Just Say No?


This is the second post in our “Proactive Parenting” series.

Imagine the following scenario…

“Mom, I want a cookie.”

“No, not now, it is almost time for dinner.”

Your child begins to cry or scream and you are annoyed. But before you chose a tool from your arsenal of behavior supports, look at this moment from a different angle. Could “no” be a trigger word for your child?

Now imagine this scenario….

“Mom, I want a cookie.”

This time you say, “Let me think about that for a minute.”

Your child looks at you and waits. You have just bought yourself enough time to decide how the next five minutes will play out. You also just avoided a meltdown. And we’re all about that, right?

The word “no” is a powerful trigger word for many children. Children often react by whining, crying, screaming, or worse. For many children it is part of a behavior pattern:

  • Mom or Dad says “no”  (often without thinking about why)
  • The child reacts negatively
  • A power struggle begins (and rarely ends well)

As the parent, you feel like you can’t give in because of the message that sends. Your child can’t give in either. So instead of feeding the power struggle remove yourself from it by responding differently and avoiding their trigger word. Be creative in the ways you avoid the word “no,” and practice saying exactly what you mean.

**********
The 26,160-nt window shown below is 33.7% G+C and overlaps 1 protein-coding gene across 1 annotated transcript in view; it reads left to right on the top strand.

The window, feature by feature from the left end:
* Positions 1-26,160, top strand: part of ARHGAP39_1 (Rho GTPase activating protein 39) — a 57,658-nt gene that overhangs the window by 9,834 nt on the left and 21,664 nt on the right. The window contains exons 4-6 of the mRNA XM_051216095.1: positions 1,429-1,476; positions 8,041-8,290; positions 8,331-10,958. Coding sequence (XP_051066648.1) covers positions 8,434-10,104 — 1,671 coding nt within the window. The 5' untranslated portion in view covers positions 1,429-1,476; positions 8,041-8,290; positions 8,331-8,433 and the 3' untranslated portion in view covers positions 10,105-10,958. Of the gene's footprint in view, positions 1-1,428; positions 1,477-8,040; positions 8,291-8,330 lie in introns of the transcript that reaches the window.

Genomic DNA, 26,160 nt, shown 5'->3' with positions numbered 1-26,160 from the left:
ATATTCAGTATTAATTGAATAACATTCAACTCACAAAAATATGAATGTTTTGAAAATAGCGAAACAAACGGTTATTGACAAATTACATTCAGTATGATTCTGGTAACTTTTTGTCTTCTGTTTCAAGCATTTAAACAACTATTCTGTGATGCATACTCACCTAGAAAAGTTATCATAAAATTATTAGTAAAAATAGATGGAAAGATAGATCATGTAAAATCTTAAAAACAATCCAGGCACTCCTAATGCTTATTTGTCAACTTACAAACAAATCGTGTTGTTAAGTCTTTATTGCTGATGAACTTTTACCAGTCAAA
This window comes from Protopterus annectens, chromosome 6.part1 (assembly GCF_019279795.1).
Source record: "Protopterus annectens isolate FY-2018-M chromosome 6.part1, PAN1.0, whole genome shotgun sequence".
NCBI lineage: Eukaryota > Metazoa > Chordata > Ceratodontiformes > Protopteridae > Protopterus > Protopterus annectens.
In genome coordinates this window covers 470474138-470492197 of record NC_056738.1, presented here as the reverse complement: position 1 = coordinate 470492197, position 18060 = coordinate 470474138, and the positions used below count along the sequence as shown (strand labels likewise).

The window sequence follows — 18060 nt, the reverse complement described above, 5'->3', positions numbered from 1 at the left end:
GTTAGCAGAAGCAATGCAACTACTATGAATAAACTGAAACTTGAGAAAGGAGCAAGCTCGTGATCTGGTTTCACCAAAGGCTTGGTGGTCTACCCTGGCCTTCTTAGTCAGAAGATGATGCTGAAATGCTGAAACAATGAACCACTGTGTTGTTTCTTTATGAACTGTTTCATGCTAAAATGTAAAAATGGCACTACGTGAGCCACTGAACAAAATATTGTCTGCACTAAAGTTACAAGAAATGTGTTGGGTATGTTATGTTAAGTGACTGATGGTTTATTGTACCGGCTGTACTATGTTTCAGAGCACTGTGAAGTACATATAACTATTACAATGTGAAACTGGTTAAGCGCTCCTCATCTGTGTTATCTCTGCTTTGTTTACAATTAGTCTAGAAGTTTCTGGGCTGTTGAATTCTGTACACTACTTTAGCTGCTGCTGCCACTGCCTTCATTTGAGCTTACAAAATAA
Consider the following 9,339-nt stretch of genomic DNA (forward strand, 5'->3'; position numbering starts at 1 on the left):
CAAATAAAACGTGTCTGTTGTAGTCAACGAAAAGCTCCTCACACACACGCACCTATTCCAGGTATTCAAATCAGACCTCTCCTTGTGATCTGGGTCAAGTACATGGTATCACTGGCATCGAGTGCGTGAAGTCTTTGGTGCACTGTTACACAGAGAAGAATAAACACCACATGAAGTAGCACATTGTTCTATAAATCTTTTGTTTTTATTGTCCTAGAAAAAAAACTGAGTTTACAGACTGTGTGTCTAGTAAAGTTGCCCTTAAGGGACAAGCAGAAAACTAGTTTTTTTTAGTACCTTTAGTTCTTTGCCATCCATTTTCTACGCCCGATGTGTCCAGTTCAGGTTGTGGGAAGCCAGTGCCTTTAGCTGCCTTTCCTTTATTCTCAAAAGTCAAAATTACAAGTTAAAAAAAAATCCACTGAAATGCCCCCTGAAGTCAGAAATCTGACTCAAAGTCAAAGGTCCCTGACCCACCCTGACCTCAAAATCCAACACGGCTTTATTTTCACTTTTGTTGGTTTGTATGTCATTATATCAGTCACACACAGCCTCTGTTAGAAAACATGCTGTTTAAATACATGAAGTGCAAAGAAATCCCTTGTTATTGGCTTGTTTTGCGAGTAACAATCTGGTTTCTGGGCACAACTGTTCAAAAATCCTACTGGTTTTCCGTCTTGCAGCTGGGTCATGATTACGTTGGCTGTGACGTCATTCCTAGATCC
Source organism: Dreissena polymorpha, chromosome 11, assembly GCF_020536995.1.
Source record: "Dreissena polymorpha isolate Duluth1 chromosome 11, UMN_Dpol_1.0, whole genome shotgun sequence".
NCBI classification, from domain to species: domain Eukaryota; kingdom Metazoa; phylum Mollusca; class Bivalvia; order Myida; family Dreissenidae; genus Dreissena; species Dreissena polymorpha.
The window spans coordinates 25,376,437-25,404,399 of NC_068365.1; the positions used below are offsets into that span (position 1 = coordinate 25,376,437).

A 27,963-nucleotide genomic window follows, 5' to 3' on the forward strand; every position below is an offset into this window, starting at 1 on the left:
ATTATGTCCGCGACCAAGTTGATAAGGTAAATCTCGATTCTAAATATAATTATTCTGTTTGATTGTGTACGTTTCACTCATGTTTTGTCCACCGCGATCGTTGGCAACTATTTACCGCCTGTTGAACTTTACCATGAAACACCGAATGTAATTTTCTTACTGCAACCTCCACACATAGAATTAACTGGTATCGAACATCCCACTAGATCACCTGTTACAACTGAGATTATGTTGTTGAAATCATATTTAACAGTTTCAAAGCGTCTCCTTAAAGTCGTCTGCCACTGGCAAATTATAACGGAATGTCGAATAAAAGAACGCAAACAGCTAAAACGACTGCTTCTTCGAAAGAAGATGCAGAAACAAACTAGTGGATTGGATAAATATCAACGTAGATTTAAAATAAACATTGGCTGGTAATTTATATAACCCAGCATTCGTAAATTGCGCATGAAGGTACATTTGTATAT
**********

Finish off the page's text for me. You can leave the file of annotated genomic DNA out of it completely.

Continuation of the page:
“Yes, you can have a cookie after dinner.” or

“Yes, I will put this cookie on a plate and you can have it after dinner.” or

“Okay, but remember you get to have one cookie. You can eat it now or after dinner.”

Become aware of other trigger words. Sometimes it might be as simple as using your child’s name at the beginning of a request. “Jason, it’s time to turn off the computer.” Some children are conditioned to thinking that their name at the beginning of a sentence signals a request, which in many cases requires a refusal on their part (remember that pattern). So try rephrasing, “In five minutes it will be time to turn off the computer.”

The language you use with your child can work for or against you. So take some time to find your child’s trigger words. Avoiding them can be a powerful proactive parenting strategy.

Read the other posts in this series:  Avoid Anger Mountain

Author: Bonnie

Bonnie is passionate about supporting the whole family and has worked in this field as an educator, parent support group facilitator and parent coach for over 30 years. Read her full bio here.

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